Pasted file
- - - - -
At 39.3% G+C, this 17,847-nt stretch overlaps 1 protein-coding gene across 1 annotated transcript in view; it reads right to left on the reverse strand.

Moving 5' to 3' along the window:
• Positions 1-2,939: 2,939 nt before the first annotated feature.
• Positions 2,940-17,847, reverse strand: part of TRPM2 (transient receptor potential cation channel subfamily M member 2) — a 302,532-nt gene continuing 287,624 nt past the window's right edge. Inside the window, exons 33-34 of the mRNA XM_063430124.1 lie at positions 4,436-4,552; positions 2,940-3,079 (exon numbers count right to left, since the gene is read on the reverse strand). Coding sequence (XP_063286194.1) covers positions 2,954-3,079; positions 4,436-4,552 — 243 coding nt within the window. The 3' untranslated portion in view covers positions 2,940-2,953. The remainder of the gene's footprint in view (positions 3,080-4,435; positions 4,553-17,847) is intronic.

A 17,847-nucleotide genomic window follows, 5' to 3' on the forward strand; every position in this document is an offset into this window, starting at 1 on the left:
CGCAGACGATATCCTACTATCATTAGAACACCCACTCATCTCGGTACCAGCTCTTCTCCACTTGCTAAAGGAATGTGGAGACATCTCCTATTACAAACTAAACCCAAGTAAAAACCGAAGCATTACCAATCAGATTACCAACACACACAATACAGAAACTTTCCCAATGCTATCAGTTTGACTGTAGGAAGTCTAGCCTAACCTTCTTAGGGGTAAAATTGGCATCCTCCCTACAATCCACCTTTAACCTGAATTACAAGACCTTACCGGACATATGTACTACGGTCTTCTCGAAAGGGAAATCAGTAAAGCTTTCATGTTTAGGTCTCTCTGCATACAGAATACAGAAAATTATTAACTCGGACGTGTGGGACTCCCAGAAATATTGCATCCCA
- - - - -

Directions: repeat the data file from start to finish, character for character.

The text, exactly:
At 39.3% G+C, this 17,847-nt stretch overlaps 1 protein-coding gene across 1 annotated transcript in view; it reads right to left on the reverse strand.

Moving 5' to 3' along the window:
• Positions 1-2,939: 2,939 nt before the first annotated feature.
• Positions 2,940-17,847, reverse strand: part of TRPM2 (transient receptor potential cation channel subfamily M member 2) — a 302,532-nt gene continuing 287,624 nt past the window's right edge. Inside the window, exons 33-34 of the mRNA XM_063430124.1 lie at positions 4,436-4,552; positions 2,940-3,079 (exon numbers count right to left, since the gene is read on the reverse strand). Coding sequence (XP_063286194.1) covers positions 2,954-3,079; positions 4,436-4,552 — 243 coding nt within the window. The 3' untranslated portion in view covers positions 2,940-2,953. The remainder of the gene's footprint in view (positions 3,080-4,435; positions 4,553-17,847) is intronic.

A 17,847-nucleotide genomic window follows, 5' to 3' on the forward strand; every position in this document is an offset into this window, starting at 1 on the left:
CGCAGACGATATCCTACTATCATTAGAACACCCACTCATCTCGGTACCAGCTCTTCTCCACTTGCTAAAGGAATGTGGAGACATCTCCTATTACAAACTAAACCCAAGTAAAAACCGAAGCATTACCAATCAGATTACCAACACACACAATACAGAAACTTTCCCAATGCTATCAGTTTGACTGTAGGAAGTCTAGCCTAACCTTCTTAGGGGTAAAATTGGCATCCTCCCTACAATCCACCTTTAACCTGAATTACAAGACCTTACCGGACATATGTACTACGGTCTTCTCGAAAGGGAAATCAGTAAAGCTTTCATGTTTAGGTCTCTCTGCATACAGAATACAGAAAATTATTAACTCGGACGTGTGGGACTCCCAGAAATATTGCATCCCA